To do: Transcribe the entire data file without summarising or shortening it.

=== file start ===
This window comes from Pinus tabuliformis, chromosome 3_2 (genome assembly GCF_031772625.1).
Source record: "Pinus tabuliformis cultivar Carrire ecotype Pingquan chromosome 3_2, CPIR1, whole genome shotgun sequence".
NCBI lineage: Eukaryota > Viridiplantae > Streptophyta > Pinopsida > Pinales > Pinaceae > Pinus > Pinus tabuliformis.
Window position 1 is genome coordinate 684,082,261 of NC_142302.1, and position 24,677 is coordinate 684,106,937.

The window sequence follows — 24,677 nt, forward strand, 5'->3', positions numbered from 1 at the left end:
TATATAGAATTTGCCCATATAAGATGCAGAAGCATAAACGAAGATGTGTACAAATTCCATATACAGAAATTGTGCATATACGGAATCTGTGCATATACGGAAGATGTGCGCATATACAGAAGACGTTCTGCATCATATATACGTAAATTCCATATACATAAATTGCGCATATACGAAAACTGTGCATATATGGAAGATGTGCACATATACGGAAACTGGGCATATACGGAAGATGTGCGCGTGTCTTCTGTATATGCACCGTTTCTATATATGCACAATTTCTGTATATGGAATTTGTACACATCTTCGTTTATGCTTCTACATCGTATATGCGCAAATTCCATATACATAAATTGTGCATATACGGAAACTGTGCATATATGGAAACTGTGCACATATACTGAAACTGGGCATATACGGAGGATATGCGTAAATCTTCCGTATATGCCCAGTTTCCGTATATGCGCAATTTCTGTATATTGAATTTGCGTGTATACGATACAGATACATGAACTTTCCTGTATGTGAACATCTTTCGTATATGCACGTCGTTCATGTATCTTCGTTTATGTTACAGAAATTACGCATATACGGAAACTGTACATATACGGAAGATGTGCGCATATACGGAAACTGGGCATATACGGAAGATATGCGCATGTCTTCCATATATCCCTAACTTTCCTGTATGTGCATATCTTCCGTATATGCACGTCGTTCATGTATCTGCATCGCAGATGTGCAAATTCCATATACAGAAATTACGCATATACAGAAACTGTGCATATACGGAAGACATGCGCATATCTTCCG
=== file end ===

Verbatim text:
This window comes from Pinus tabuliformis, chromosome 3_2 (genome assembly GCF_031772625.1).
Source record: "Pinus tabuliformis cultivar Carrire ecotype Pingquan chromosome 3_2, CPIR1, whole genome shotgun sequence".
NCBI lineage: Eukaryota > Viridiplantae > Streptophyta > Pinopsida > Pinales > Pinaceae > Pinus > Pinus tabuliformis.
Window position 1 is genome coordinate 684,082,261 of NC_142302.1, and position 24,677 is coordinate 684,106,937.

The window sequence follows — 24,677 nt, forward strand, 5'->3', positions numbered from 1 at the left end:
TATATAGAATTTGCCCATATAAGATGCAGAAGCATAAACGAAGATGTGTACAAATTCCATATACAGAAATTGTGCATATACGGAATCTGTGCATATACGGAAGATGTGCGCATATACAGAAGACGTTCTGCATCATATATACGTAAATTCCATATACATAAATTGCGCATATACGAAAACTGTGCATATATGGAAGATGTGCACATATACGGAAACTGGGCATATACGGAAGATGTGCGCGTGTCTTCTGTATATGCACCGTTTCTATATATGCACAATTTCTGTATATGGAATTTGTACACATCTTCGTTTATGCTTCTACATCGTATATGCGCAAATTCCATATACATAAATTGTGCATATACGGAAACTGTGCATATATGGAAACTGTGCACATATACTGAAACTGGGCATATACGGAGGATATGCGTAAATCTTCCGTATATGCCCAGTTTCCGTATATGCGCAATTTCTGTATATTGAATTTGCGTGTATACGATACAGATACATGAACTTTCCTGTATGTGAACATCTTTCGTATATGCACGTCGTTCATGTATCTTCGTTTATGTTACAGAAATTACGCATATACGGAAACTGTACATATACGGAAGATGTGCGCATATACGGAAACTGGGCATATACGGAAGATATGCGCATGTCTTCCATATATCCCTAACTTTCCTGTATGTGCATATCTTCCGTATATGCACGTCGTTCATGTATCTGCATCGCAGATGTGCAAATTCCATATACAGAAATTACGCATATACAGAAACTGTGCATATACGGAAGACATGCGCATATCTTCCG